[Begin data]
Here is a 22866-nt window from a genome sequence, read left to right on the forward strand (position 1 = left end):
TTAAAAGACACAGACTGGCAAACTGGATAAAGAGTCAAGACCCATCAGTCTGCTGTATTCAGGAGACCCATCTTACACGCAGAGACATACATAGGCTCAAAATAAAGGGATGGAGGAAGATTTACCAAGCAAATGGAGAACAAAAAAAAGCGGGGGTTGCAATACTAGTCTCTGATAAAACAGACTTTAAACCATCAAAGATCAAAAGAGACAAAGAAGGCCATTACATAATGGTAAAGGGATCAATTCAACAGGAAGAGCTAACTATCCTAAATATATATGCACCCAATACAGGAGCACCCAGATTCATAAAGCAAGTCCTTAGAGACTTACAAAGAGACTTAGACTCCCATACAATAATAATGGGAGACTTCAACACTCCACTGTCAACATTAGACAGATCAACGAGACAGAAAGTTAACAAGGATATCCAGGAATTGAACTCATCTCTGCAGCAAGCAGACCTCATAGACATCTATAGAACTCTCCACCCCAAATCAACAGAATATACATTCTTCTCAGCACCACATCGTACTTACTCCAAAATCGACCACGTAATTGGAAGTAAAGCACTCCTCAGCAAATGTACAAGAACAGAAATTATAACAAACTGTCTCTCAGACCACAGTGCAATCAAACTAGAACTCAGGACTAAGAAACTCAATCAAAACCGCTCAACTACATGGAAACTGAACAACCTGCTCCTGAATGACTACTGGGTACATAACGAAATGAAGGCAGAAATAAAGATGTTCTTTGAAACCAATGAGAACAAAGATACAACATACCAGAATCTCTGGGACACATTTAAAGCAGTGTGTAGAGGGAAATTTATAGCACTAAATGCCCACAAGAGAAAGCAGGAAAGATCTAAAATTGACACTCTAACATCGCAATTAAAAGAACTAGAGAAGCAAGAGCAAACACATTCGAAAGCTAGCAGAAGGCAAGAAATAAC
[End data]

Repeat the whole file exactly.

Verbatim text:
Here is a 22866-nt window from a genome sequence, read left to right on the forward strand (position 1 = left end):
TTAAAAGACACAGACTGGCAAACTGGATAAAGAGTCAAGACCCATCAGTCTGCTGTATTCAGGAGACCCATCTTACACGCAGAGACATACATAGGCTCAAAATAAAGGGATGGAGGAAGATTTACCAAGCAAATGGAGAACAAAAAAAAGCGGGGGTTGCAATACTAGTCTCTGATAAAACAGACTTTAAACCATCAAAGATCAAAAGAGACAAAGAAGGCCATTACATAATGGTAAAGGGATCAATTCAACAGGAAGAGCTAACTATCCTAAATATATATGCACCCAATACAGGAGCACCCAGATTCATAAAGCAAGTCCTTAGAGACTTACAAAGAGACTTAGACTCCCATACAATAATAATGGGAGACTTCAACACTCCACTGTCAACATTAGACAGATCAACGAGACAGAAAGTTAACAAGGATATCCAGGAATTGAACTCATCTCTGCAGCAAGCAGACCTCATAGACATCTATAGAACTCTCCACCCCAAATCAACAGAATATACATTCTTCTCAGCACCACATCGTACTTACTCCAAAATCGACCACGTAATTGGAAGTAAAGCACTCCTCAGCAAATGTACAAGAACAGAAATTATAACAAACTGTCTCTCAGACCACAGTGCAATCAAACTAGAACTCAGGACTAAGAAACTCAATCAAAACCGCTCAACTACATGGAAACTGAACAACCTGCTCCTGAATGACTACTGGGTACATAACGAAATGAAGGCAGAAATAAAGATGTTCTTTGAAACCAATGAGAACAAAGATACAACATACCAGAATCTCTGGGACACATTTAAAGCAGTGTGTAGAGGGAAATTTATAGCACTAAATGCCCACAAGAGAAAGCAGGAAAGATCTAAAATTGACACTCTAACATCGCAATTAAAAGAACTAGAGAAGCAAGAGCAAACACATTCGAAAGCTAGCAGAAGGCAAGAAATAAC